When the neurologist tested him, he gave Tony a subtraction problem: something like 5004 – 4316
Tony shut his eyes and thought about it and gave him the correct answer. But when asked to do it on paper he sometimes borrowed from the left, sometimes from the right. He knew his answer was wrong but didn’t know how to make it work.
The conclusion of the testing was that Tony was extremely intelligent but also severely dyslexic. He said Tony might never learn to read or write and that his spelling would be terrible for the rest of his life.
Tony’s Experience in Elementary School
To begin with, Tony was not only in the lowest reading group, he was the only kid in the lowest group who couldn’t read. Then too, all classes in elementary school are generally based on reading and writing. Tony couldn’t read or write. He understood the material but couldn’t write it on a test. Spelling classes were especially painful. I’d help him practice his words. He could repeat the letters correctly, but when he had to write them on a test, they came out scrambled. CHAIR became HCIAR.
He typically missed every word. He was a terribly discouraged and miserable little boy. After first grade, he never had a friend who was in his class. Who’d be a friend to the class dummy? He never said anything about being called a dummy but clearly, he felt like one. Instead, he had friends in the neighborhood and a good friend from church.
Middle School was a big change
First, we moved from Massachusetts to Rhode Island. Secondly, we chose a town to live in that had a great special education program. Tony’s special ed teacher was fantastic. For every classroom written assignment or test, Tony had permission to leave class to get help. His teacher stopped everything, read him the questions and wrote down his responses. Suddenly Tony could make excellent grades for the first time in his life.
Slowly Tony began to be happier about himself. Instead of hunching his shoulders, apparently trying to be invisible, he began to stand up tall.
His Science Fair Projects were selected to go to the State Science Fair where he did well.
One more story from Middle School. Our daughter was studying at Yale and invited Tony to come visit for a weekend to see what it was in college. Tony was 12 years old. He wore a Yale sweatshirt as got on the train alone in Rhode Island, a little concerned that he wouldn’t know which was the right stop to get off.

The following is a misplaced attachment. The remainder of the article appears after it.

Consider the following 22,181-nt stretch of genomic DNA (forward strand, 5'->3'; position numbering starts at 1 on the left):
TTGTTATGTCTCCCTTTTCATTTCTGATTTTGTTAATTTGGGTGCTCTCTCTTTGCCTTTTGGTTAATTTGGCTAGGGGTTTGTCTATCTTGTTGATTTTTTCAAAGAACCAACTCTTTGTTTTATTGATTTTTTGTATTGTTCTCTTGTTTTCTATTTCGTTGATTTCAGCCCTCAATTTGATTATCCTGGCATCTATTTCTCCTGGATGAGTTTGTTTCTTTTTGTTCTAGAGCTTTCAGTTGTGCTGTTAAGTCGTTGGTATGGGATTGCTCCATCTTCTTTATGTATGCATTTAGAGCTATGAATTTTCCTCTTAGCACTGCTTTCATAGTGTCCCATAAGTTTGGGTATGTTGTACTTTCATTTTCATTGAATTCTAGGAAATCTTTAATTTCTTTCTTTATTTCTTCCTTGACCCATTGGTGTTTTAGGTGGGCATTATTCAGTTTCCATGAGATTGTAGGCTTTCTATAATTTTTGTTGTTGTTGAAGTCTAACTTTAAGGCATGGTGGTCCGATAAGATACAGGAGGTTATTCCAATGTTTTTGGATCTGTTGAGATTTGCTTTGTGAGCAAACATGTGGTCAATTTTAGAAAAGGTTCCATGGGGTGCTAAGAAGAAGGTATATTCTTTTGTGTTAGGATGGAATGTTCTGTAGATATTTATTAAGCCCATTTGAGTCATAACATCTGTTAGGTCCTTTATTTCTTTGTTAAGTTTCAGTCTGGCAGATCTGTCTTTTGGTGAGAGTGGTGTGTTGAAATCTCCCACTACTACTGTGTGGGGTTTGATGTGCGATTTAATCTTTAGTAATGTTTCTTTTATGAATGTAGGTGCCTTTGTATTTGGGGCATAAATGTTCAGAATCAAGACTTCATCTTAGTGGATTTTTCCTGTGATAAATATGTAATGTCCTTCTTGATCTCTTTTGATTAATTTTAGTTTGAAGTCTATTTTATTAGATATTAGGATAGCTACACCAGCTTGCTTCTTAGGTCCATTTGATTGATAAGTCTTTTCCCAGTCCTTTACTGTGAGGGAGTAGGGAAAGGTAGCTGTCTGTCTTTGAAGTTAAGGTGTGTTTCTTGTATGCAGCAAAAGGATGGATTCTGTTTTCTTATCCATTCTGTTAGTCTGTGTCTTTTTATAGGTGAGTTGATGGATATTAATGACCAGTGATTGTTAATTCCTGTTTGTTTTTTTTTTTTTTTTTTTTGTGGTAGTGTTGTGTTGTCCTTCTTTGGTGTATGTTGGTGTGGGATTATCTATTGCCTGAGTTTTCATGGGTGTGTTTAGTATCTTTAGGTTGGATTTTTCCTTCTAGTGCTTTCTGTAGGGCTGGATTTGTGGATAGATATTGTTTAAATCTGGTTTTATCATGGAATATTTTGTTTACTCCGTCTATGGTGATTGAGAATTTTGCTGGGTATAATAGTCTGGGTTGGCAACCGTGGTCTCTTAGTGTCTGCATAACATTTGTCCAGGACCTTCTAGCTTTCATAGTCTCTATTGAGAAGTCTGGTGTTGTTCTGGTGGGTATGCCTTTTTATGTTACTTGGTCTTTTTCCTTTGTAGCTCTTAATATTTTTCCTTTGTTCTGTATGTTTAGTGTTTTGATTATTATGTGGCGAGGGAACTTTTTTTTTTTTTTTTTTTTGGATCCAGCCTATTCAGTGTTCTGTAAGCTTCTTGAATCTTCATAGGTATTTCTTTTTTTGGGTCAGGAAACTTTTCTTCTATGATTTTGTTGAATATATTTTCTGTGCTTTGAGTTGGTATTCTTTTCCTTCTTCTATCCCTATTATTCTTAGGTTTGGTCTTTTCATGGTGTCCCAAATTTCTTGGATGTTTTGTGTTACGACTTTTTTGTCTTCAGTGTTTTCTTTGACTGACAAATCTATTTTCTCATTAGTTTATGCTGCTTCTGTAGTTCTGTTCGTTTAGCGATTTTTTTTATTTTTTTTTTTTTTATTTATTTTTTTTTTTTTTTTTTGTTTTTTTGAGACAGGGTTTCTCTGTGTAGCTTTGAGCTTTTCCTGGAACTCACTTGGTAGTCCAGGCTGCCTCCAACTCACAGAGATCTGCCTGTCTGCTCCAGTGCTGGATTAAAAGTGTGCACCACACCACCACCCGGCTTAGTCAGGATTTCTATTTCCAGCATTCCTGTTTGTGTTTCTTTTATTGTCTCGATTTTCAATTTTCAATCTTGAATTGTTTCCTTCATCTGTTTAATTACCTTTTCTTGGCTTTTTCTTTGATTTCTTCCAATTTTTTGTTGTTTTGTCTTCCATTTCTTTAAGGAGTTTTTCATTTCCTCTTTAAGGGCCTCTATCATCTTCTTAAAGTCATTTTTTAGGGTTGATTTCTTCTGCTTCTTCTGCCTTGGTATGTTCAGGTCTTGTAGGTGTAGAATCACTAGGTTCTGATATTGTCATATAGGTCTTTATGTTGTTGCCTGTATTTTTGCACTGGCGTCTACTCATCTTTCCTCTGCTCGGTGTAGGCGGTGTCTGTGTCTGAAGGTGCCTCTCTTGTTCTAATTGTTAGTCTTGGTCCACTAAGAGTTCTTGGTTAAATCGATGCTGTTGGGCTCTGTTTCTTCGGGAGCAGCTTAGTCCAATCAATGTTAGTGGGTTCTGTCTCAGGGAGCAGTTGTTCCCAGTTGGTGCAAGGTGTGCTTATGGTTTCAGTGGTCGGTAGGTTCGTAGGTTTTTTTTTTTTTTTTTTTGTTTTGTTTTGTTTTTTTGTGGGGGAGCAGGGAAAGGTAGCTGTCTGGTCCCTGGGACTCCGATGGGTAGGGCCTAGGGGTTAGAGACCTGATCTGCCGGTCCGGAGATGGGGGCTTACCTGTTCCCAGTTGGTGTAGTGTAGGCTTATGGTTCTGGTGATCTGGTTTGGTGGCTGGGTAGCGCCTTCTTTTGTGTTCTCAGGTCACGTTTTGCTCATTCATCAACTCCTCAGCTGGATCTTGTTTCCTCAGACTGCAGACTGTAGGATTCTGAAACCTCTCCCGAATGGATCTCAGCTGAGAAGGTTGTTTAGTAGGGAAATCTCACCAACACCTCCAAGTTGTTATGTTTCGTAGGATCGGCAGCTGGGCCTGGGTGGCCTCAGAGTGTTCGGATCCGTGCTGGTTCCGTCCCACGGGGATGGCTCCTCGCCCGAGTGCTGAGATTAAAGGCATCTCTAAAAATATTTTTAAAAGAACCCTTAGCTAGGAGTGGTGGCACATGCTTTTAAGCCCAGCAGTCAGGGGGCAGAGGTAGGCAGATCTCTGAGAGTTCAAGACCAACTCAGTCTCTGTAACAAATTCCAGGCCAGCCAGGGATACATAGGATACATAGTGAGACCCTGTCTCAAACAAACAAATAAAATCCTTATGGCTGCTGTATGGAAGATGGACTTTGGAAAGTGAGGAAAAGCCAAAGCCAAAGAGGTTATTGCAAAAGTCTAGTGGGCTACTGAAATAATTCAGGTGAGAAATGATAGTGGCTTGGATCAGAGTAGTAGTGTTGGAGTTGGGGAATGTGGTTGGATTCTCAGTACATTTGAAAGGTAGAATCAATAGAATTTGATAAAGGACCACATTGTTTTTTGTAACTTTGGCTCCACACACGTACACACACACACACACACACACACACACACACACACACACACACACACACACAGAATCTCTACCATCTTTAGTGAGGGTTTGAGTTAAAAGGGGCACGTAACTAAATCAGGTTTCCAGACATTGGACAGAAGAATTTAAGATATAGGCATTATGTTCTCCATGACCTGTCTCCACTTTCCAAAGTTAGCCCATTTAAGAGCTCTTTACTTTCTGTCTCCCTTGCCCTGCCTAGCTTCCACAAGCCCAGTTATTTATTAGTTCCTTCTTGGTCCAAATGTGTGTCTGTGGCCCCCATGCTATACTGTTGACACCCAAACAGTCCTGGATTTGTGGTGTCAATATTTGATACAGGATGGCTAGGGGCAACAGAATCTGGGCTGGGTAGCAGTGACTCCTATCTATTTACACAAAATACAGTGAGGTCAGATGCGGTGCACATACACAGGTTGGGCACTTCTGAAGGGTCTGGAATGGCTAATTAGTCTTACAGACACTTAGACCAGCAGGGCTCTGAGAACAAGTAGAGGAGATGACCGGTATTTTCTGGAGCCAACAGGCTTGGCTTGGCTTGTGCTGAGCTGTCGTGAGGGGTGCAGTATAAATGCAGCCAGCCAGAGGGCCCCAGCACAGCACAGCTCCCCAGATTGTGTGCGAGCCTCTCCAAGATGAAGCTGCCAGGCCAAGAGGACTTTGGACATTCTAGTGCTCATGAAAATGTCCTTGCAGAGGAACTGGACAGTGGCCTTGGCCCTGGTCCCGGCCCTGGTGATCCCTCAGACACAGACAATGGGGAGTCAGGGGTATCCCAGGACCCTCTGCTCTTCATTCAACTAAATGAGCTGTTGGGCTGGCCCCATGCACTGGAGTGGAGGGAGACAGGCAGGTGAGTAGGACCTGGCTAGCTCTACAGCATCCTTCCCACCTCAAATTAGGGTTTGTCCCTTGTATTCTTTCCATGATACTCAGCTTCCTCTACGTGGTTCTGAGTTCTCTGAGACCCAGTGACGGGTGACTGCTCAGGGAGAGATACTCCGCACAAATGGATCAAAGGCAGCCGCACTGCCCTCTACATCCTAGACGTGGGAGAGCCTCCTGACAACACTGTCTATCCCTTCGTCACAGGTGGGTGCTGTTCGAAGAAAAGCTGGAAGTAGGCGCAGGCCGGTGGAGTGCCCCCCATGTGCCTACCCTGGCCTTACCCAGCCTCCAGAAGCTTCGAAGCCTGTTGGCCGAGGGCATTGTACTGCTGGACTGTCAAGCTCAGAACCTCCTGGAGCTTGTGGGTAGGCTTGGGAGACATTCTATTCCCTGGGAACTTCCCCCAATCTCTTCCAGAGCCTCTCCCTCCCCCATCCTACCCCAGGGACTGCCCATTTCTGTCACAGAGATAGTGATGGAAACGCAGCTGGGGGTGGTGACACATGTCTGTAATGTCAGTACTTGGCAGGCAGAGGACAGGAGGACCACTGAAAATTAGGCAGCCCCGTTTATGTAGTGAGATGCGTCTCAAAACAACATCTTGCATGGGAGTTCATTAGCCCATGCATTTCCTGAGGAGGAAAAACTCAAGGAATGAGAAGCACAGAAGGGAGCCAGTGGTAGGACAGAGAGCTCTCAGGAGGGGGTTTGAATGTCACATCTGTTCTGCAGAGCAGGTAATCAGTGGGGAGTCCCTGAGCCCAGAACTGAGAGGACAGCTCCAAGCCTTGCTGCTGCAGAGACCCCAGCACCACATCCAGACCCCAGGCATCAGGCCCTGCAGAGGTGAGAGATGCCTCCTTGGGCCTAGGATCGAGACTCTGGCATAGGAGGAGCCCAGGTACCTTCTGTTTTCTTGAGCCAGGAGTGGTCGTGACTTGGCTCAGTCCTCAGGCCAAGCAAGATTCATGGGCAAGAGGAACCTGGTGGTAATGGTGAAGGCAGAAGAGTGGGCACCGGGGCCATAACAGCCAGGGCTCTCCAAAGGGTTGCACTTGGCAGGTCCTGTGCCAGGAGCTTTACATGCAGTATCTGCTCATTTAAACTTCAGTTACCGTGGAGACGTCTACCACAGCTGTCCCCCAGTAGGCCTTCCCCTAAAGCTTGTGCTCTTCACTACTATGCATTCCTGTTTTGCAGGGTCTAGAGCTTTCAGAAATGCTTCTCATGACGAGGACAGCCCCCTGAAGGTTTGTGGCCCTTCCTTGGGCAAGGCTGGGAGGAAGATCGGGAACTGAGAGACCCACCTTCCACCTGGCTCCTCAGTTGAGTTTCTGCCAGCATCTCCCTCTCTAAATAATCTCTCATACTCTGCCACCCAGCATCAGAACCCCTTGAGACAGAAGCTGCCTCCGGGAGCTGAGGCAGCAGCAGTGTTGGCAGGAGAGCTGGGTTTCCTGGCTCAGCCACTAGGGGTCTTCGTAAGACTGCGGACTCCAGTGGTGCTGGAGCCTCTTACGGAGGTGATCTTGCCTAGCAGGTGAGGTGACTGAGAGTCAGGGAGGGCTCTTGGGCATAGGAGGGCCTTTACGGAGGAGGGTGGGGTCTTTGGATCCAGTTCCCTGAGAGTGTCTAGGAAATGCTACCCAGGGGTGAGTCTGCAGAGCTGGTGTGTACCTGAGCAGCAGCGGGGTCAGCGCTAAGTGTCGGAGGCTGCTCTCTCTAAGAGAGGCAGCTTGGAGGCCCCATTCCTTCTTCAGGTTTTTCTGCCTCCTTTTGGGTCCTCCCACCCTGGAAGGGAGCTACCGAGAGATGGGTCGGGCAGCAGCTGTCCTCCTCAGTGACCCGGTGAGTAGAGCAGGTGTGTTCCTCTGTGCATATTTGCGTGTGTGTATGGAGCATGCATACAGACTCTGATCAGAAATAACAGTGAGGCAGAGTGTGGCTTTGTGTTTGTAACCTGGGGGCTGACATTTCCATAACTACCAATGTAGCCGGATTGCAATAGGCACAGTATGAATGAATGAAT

The story Tony told : An unbelievable story
Someone on the train saw his Yale shirt and asked if he was a student at Yale. For some reason, Tony decided to have a little fun. “Yes,” he said, “I’m a graduate student.
“You look awfully young to be a graduate student,” the person said.
“I started college, when I was just twelve,” Tony explained. Actually he was twelve at the time.
The stranger asked what he was studying. Tony explained that he was studying particle physics, and then described his research and the kind of information he had been discovering. He discussed his research and answered questions for over an hour until it was time for him to get off the train.
He told us this story he wasn’t sure this person believed it all, but he thought so. I asked how in the world he knew so much about particle physics. I was certified to teach physics but I could not have done this.
His response: “Oh Mom, you remember that show on Public TV, don’t you? The one about particle physics? It was only a couple months ago.”
I could vaguely remember a show on particle physics but none of the details. Tony couldn’t read or write. He couldn’t remember things he was asked to do. But when he was really excited about something, like a program on particle physics that I had watched and forgotten, Tony had an amazing memory. And that amazing memory was one of the things that helped him get through college.
To read the next Tony’s story part 2 covers Tony in high school and college and how Tony learned to read. Tony’s Story 2
You might also want to read Dyslexia Strategies